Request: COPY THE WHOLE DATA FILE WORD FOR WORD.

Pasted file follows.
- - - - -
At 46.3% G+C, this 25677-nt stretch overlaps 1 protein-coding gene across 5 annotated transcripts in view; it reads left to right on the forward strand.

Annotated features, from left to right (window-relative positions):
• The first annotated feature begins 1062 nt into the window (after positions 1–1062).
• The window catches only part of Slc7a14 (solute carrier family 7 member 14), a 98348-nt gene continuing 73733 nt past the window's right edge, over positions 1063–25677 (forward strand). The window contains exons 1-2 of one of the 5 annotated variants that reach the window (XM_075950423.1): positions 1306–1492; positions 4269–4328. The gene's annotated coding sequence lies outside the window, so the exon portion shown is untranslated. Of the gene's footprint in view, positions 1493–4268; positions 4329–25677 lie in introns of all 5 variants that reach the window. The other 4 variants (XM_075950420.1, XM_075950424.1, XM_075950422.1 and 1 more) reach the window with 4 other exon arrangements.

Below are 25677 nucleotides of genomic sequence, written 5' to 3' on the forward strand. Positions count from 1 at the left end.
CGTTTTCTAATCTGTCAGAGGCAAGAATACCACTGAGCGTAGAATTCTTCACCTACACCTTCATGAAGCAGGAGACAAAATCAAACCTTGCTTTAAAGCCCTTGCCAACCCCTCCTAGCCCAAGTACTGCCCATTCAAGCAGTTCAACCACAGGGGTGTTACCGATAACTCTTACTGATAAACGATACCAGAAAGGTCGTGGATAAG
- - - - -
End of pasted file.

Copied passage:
At 46.3% G+C, this 25677-nt stretch overlaps 1 protein-coding gene across 5 annotated transcripts in view; it reads left to right on the forward strand.

Annotated features, from left to right (window-relative positions):
• The first annotated feature begins 1062 nt into the window (after positions 1–1062).
• The window catches only part of Slc7a14 (solute carrier family 7 member 14), a 98348-nt gene continuing 73733 nt past the window's right edge, over positions 1063–25677 (forward strand). The window contains exons 1-2 of one of the 5 annotated variants that reach the window (XM_075950423.1): positions 1306–1492; positions 4269–4328. The gene's annotated coding sequence lies outside the window, so the exon portion shown is untranslated. Of the gene's footprint in view, positions 1493–4268; positions 4329–25677 lie in introns of all 5 variants that reach the window. The other 4 variants (XM_075950420.1, XM_075950424.1, XM_075950422.1 and 1 more) reach the window with 4 other exon arrangements.

Below are 25677 nucleotides of genomic sequence, written 5' to 3' on the forward strand. Positions count from 1 at the left end.
CGTTTTCTAATCTGTCAGAGGCAAGAATACCACTGAGCGTAGAATTCTTCACCTACACCTTCATGAAGCAGGAGACAAAATCAAACCTTGCTTTAAAGCCCTTGCCAACCCCTCCTAGCCCAAGTACTGCCCATTCAAGCAGTTCAACCACAGGGGTGTTACCGATAACTCTTACTGATAAACGATACCAGAAAGGTCGTGGATAAG